If Jen Leitch were a celebrity, she’d make the top of every magazine’s best bikini body list. As the owner of two local Pure Barre studios, she’s known for her body-shaping abilities.
Even more impressive? How Leitch has used the Sullivan’s Island beach community as a learning tool for her family.
Leitch recently talked about why she and her family moved from Charlotte to Sullivan’s Island, how seaside living has affected her parenting and what it’s meant for her kids to grow up with the sand between their toes.
Q. Before moving to Sullivan’s Island and owning two Pure Barre studios, you and your family lived in Charlotte and you worked as a CPA. What inspired the change in location and career?
A. One summer, visiting from Charlotte, we lived on the Isle of Palms for five weeks and really got a feel for the community. We fell in love with it. It was the happiest my family had ever been at the time. We were all so sad when we had to leave, but I knew we would be back. Two years later, we were.
At the time of our visit, I had just discovered Pure Barre. I remember thinking, “Pure Barre would do great here!”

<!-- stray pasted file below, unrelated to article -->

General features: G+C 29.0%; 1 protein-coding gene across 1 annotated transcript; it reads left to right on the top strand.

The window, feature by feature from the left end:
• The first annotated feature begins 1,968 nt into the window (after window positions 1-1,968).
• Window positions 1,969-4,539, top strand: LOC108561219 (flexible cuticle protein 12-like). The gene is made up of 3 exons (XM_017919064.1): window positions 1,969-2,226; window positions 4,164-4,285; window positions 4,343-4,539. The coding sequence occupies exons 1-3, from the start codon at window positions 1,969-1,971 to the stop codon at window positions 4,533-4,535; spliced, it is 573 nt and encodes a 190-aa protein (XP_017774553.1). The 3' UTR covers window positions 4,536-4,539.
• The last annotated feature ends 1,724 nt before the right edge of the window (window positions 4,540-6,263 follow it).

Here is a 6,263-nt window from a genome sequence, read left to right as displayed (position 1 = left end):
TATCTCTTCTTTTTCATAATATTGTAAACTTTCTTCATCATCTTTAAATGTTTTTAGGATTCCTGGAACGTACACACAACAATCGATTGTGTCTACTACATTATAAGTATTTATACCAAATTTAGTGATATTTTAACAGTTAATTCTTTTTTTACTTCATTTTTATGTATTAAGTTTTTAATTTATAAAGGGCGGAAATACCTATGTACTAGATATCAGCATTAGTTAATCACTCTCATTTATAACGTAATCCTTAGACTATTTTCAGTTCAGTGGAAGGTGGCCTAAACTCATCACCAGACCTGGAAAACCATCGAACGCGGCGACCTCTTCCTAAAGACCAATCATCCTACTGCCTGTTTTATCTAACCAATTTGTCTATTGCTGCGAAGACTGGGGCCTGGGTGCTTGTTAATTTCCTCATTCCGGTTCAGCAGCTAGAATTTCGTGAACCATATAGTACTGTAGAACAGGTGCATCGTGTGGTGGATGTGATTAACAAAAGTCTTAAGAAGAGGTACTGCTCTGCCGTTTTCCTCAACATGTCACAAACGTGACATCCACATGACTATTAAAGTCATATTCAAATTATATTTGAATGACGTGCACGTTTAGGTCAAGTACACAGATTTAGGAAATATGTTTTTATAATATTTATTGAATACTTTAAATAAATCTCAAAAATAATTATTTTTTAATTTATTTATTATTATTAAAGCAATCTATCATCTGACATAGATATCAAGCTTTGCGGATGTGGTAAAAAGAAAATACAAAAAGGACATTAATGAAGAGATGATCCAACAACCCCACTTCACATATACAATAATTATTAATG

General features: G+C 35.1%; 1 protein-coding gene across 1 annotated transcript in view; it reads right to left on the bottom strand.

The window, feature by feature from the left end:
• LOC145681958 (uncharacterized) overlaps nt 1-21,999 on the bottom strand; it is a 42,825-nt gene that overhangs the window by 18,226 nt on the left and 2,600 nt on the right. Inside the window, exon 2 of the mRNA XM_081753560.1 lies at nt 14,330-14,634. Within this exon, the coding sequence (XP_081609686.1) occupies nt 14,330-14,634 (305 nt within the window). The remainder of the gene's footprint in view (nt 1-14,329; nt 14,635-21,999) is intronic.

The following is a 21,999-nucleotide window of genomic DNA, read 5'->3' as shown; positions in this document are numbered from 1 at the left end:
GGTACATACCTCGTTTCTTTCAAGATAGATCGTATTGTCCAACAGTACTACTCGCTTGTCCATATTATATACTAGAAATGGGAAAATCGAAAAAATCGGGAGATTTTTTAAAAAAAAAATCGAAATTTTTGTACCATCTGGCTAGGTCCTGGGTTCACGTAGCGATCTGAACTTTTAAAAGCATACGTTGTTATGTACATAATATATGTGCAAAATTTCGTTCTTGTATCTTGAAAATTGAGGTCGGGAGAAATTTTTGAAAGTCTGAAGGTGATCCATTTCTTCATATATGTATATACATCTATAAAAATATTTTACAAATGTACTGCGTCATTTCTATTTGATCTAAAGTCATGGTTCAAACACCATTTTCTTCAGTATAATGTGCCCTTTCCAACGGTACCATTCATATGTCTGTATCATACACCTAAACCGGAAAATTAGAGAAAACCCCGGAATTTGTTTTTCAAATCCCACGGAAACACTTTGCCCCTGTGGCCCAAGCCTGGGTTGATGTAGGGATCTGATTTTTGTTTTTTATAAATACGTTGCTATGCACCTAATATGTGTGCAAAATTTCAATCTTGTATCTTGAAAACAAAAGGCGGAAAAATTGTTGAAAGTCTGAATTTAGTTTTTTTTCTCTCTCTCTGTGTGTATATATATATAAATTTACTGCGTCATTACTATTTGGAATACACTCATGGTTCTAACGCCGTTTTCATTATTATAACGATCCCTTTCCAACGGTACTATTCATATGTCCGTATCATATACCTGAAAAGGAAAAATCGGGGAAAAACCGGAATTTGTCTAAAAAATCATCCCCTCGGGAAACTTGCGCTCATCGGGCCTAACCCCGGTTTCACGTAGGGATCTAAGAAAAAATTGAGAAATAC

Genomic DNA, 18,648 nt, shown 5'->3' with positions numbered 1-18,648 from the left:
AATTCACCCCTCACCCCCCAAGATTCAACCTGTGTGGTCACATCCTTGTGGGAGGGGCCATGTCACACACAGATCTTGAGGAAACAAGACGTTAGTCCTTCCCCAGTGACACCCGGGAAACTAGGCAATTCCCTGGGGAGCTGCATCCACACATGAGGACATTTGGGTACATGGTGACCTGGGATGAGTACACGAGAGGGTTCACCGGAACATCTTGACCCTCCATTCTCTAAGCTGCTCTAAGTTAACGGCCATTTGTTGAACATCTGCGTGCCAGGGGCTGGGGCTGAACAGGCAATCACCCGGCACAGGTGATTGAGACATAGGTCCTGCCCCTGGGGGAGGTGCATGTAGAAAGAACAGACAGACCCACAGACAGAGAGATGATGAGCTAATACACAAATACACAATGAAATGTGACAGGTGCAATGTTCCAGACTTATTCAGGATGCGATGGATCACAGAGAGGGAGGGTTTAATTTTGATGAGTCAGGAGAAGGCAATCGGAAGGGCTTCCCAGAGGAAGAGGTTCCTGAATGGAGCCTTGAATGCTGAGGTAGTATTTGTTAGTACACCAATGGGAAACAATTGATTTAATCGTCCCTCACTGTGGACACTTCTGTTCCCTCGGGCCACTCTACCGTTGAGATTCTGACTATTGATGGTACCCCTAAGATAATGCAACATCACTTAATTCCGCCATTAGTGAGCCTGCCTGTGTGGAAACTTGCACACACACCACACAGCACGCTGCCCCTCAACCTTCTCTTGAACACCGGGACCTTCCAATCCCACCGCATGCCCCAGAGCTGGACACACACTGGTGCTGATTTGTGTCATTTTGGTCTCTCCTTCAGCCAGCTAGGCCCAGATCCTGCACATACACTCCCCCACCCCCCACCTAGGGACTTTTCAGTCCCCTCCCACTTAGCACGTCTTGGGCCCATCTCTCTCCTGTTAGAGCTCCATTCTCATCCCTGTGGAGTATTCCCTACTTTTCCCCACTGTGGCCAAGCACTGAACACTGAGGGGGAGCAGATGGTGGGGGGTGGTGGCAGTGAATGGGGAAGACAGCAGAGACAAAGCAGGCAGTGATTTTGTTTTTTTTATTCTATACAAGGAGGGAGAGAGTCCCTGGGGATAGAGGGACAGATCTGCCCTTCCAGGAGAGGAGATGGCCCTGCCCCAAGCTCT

Most people don’t know this, but I was rejected by Pure Barre twice. The first time I was shocked because the pull to move was so strong and I thought everything would come together, but it just wasn’t the right timing.
So, moving here was first but Pure Barre was a way to do that. The two things together was a dream come true; I wake up everyday so grateful.
Q. What about raising your family near the beach has made you, your husband and your kids so happy?
A. We’ve raised our kids to be outside a lot and there are so many opportunities for that to happen here. People will find a way to stay here because they love it.
Here, peoples’ identities aren’t wrapped up in their corporate lives. Here, who you are is about your job and your hobbies and what you do on your “off time.”
Q. Being outside is a huge part of how you raise your kids. How do you encourage your kids to take advantage of where they live?
A. There’s such value in kids doing nothing but being outside; laying in the grass, staring at the clouds in the sky. Fresh air, vitamin D, all of that is so important, but there’s something to be said for learning by discovering what’s around you instead of by watching a show on television.
We don’t even have cable. We finally just got a modern TV. It was getting a little embarrassing how old-school our last one was.
Q. What are some ways your kids enjoy being outside?
A. We bike a lot as a family, and we try to bike to places when we can. Obviously, being on the ocean, we spend a lot of time on the water.
My daughter, Maddie, 17, surfs, is a lifeguard and is an intern for a summer camp out on Seabrook Island.
My son, Jack, 15, is learning to kite board with my husband and also surfs. All of my kids surf.
My 9-year-old, Izzy, is especially fearless.